Xu’s verbose rewording of Weber’s succinct statement is a typical example of oblique commentary in the highly censored realm of mainland intellectual discourse. Obliqueness indicates that there is more than meets the eye, that the author cannot speak freely. Xu presented his argument as academic, that is, non-political, by using specialist, discipline-based terms (such as ‘value rationality’ and ‘value objectives’) and by attributing the view being expressed to Weber rather than himself. That Xu did not explain why he chose to quote Weber on the qualities of a true politician (as opposed to on any other topic) is par for the course. Oblique commentary assumes that the sympathetic reader ‘gets’ what is being implied. The problem is that there is no chance to elaborate, and this is detrimental to intellectual inquiry in mainland China.
Weber had been the Western thinker of choice for most Chinese intellectuals in the mid- to late 1980s, in the heyday of the ‘liberal’ or ‘New Enlightenment’ thinking that preceded and, in many ways, inspired the student-led democracy movement at Tiananmen Square in 1989. After listing his three Weberian definitions of the Spirit of the Craftsman, Xu lamented the lack of this spirit among ‘the large numbers of intellectuals today who have become experts, who do research and write books purely to make a living and who don’t have the slightest personal interest in their area of expertise’. Conversely, a true craftsman ‘pursues his profession as an amateur. He can’t tell between work time and leisure time as he’s simply doing what he enjoys.’
Craftsmanship and discipline were spectacularly evident at the evening gala concert held on 4 September 2016 to mark the start of the Eleventh G20 Summit in Hangzhou. There were no less than ten full-dress rehearsals before the show.20 However, even as China’s best dancers, musicians, and singers were entertaining world leaders with their flawless performances, China’s cyber-censors were busy deleting satirical comments about a gaffe made by Xi Jinping the previous day. In the course of delivering a speech to global business leaders, he quoted a line from the fourth-century BCE Chinese classic Discourses of the States 国语: ‘Allow freer passage across borders and create safe roads, promote commerce, and ease the pressure on the peasants’ 轻关易道，通商宽农. However, what he said was: ‘Allow freer passage across borders and create safe roads, promote commerce, and loosen [‘ease’] your clothes’ 宽衣. Whether the text from which he was reading had used the wrong character, substituting ‘clothing’ 衣 yi for ‘peasants’ 农 nong — the two characters look similar — or whether Xi had misread the character, remains a mystery. At any rate, he did not appear to notice he had misquoted the line.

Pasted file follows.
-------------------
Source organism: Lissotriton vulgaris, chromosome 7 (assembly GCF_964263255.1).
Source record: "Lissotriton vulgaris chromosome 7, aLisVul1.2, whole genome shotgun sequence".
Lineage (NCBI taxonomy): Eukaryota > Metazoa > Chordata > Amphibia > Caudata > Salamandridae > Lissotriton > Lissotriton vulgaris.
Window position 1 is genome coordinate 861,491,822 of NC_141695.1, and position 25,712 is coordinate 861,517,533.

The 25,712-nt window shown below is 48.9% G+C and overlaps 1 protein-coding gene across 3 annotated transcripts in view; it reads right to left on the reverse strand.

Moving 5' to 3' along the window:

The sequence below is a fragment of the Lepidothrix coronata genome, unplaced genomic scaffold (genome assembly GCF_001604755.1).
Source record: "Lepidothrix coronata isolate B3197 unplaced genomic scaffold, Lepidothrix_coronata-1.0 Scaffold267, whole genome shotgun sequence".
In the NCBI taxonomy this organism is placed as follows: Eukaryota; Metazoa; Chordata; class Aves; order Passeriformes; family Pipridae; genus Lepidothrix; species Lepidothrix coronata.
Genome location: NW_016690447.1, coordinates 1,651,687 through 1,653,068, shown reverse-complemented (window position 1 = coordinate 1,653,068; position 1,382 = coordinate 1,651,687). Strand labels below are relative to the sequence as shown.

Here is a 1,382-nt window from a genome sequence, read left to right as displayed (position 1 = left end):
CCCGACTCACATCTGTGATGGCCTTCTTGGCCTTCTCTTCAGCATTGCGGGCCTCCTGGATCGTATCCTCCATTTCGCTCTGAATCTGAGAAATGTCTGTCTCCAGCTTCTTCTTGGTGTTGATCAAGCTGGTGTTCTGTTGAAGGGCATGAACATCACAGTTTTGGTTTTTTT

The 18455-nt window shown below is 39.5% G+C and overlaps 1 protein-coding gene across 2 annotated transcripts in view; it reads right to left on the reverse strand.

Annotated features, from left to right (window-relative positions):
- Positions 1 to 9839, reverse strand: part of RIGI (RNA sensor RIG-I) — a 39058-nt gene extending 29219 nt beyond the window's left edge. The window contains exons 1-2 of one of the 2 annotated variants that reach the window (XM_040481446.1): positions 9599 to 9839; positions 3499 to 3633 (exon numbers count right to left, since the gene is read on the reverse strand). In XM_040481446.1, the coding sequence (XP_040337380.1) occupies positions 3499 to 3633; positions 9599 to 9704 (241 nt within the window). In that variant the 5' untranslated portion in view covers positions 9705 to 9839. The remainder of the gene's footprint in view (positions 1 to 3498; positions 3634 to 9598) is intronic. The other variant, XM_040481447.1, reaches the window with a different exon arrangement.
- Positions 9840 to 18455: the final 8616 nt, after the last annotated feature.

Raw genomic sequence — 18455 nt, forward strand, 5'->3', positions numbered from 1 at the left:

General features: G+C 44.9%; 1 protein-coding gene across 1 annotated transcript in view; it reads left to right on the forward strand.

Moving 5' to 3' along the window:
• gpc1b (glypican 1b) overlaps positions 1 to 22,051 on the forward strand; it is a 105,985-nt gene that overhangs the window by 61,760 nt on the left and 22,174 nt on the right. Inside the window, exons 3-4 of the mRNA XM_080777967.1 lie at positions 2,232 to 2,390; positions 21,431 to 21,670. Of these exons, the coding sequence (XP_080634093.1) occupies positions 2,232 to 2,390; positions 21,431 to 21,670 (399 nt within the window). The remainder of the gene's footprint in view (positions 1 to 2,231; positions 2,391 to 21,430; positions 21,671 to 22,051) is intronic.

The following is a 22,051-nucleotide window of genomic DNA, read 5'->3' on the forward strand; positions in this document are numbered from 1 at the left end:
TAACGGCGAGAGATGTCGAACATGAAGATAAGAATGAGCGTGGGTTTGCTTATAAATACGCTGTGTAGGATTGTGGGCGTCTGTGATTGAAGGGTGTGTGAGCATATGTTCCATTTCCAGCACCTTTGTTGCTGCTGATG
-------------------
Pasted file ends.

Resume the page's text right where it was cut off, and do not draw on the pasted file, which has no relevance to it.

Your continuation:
As soon as Xi’s speech was aired, cryptic comments began appearing on the mainland Chinese Internet about the necessity of ‘disrobing’ 宽衣 when ‘doing business’ 通商. On Twitter, which remains blocked in China, Chinese speakers openly made fun of Xi’s blunder and cast doubts on his vaunted knowledge of classical Chinese.
The Beijing-based historian and public intellectual Zhang Lifan 章立凡 composed a pair of eight-line heptasyllabic ‘regulated verses’ 律诗 (the character for ‘regulated’ 律 forms part of the modern Chinese word for ‘discipline’ 纪律) in critical commemoration of the G20 Summit. Outside China, the two poems circulated widely online. Zhang based one of the poems on the famous quatrain, ‘At the Inn in Hangzhou’ 題臨安邸 by the Song dynasty littérateur, Lin Sheng 林升 (1106–1170), celebrating the beauty of Hangzhou’s West Lake. Zhang included a reference to Xi’s gaffe in the last line of this poem (titled ‘Two Stanzas on Flaying’ 剥皮二首):21
Beyond the skies the stratosphere
the mansion of mansions,
When will the imperial household
awaken from its springtime dream?
The praise of the world’s barbarian
tribes intoxicates the brilliant sage-ruler,
As if to rule the earth while
seated in Hangzhou.
The arriving guests drove the
host to empty the town,
The singing and dancing in the
deserted city was truly spectacular.
But just as ugly Dong Shi played
at being beautiful Xi Shi,
The result was too much make-up
and dishevelled undress.
Zhang’s poem reflects a disciplined ease in the use of literary and colloquial Chinese. Rich in quotidian references, literary allusions, and fragments of quotations familiar to educated Chinese, it embodies the Spirit of the Craftsman. The ‘mansion of mansions’ 楼上楼 in the first line is a popular name for Chinese restaurants in China and abroad, including a famous one by Hangzhou’s West Lake. The ‘deserted city’ in the original alludes to a ruse employed by the famous military strategist Zhuge Liang 诸葛亮 (181–234 BCE). Zhang used the phrase ‘deserted city’ to highlight the state’s closure of large sectors of Hangzhou, greatly inconveniencing the city’s residents, more than one-third of whom were made to leave town during the week of the summit.
The expression ‘to rule the earth’ 管地球 was used by Mao Zedong in 1955 to describe the mission of the new nation’s leading news agency, Xinhua, which was to send correspondents overseas to spread the CCP’s message abroad. The expression also featured in the title of a widely-read essay on the history of Xinhua’s overseas bureaus, ‘How Xinhua sought to rule the earth’ 新华社要把地球管起来 published in the July 2013 issue of the influential monthly Yanhuang Chunqiu 炎黄春秋.22
As discussed in ‘Intellectual Hygiene/Mens Sana’ in the China Story Yearbook 2015: Pollution, Yanhuang Chunqiu had previously enjoyed certain privileges because most of the people who worked on and contributed to the magazine were retired senior Party officials. These Party veterans sought to publish candid accounts of their experiences of the Party-state’s workings, the turbulence of the Maoist period, and the Party leaders they had served. Under Xi’s administration, they faced increased pressure to exercise self-censorship. The pressure intensified in 2016 when the magazine sought to publish reflections on the fiftieth anniversary of the launch of the Cultural Revolution in May.